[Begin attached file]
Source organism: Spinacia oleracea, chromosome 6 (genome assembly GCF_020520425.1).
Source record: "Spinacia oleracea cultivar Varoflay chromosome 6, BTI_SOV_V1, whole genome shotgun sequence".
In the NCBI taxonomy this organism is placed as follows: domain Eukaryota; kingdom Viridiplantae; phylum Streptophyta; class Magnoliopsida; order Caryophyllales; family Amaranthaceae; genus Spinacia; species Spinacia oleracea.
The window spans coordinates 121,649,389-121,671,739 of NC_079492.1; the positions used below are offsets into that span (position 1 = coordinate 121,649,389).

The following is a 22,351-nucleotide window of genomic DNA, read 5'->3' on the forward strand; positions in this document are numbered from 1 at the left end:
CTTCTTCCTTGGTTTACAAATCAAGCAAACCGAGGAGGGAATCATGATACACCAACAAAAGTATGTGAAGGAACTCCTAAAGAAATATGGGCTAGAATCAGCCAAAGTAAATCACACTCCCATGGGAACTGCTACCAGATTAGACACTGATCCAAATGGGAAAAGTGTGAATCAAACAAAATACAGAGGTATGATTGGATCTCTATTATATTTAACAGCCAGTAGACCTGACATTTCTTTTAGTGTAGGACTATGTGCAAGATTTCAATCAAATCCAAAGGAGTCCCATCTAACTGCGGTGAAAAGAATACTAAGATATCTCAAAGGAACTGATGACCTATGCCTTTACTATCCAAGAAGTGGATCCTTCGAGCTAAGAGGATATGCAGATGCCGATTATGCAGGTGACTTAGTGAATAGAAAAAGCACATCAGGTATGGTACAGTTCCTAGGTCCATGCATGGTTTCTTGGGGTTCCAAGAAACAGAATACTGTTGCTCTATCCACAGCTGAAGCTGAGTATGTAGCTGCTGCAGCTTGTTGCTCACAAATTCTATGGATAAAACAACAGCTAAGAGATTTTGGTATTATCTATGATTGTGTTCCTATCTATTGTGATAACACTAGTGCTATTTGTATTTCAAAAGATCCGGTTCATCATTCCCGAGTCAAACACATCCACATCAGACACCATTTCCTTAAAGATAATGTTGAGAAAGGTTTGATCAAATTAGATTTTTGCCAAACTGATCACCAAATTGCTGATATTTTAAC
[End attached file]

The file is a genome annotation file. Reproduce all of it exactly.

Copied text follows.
Source organism: Spinacia oleracea, chromosome 6 (genome assembly GCF_020520425.1).
Source record: "Spinacia oleracea cultivar Varoflay chromosome 6, BTI_SOV_V1, whole genome shotgun sequence".
In the NCBI taxonomy this organism is placed as follows: domain Eukaryota; kingdom Viridiplantae; phylum Streptophyta; class Magnoliopsida; order Caryophyllales; family Amaranthaceae; genus Spinacia; species Spinacia oleracea.
The window spans coordinates 121,649,389-121,671,739 of NC_079492.1; the positions used below are offsets into that span (position 1 = coordinate 121,649,389).

The following is a 22,351-nucleotide window of genomic DNA, read 5'->3' on the forward strand; positions in this document are numbered from 1 at the left end:
CTTCTTCCTTGGTTTACAAATCAAGCAAACCGAGGAGGGAATCATGATACACCAACAAAAGTATGTGAAGGAACTCCTAAAGAAATATGGGCTAGAATCAGCCAAAGTAAATCACACTCCCATGGGAACTGCTACCAGATTAGACACTGATCCAAATGGGAAAAGTGTGAATCAAACAAAATACAGAGGTATGATTGGATCTCTATTATATTTAACAGCCAGTAGACCTGACATTTCTTTTAGTGTAGGACTATGTGCAAGATTTCAATCAAATCCAAAGGAGTCCCATCTAACTGCGGTGAAAAGAATACTAAGATATCTCAAAGGAACTGATGACCTATGCCTTTACTATCCAAGAAGTGGATCCTTCGAGCTAAGAGGATATGCAGATGCCGATTATGCAGGTGACTTAGTGAATAGAAAAAGCACATCAGGTATGGTACAGTTCCTAGGTCCATGCATGGTTTCTTGGGGTTCCAAGAAACAGAATACTGTTGCTCTATCCACAGCTGAAGCTGAGTATGTAGCTGCTGCAGCTTGTTGCTCACAAATTCTATGGATAAAACAACAGCTAAGAGATTTTGGTATTATCTATGATTGTGTTCCTATCTATTGTGATAACACTAGTGCTATTTGTATTTCAAAAGATCCGGTTCATCATTCCCGAGTCAAACACATCCACATCAGACACCATTTCCTTAAAGATAATGTTGAGAAAGGTTTGATCAAATTAGATTTTTGCCAAACTGATCACCAAATTGCTGATATTTTAAC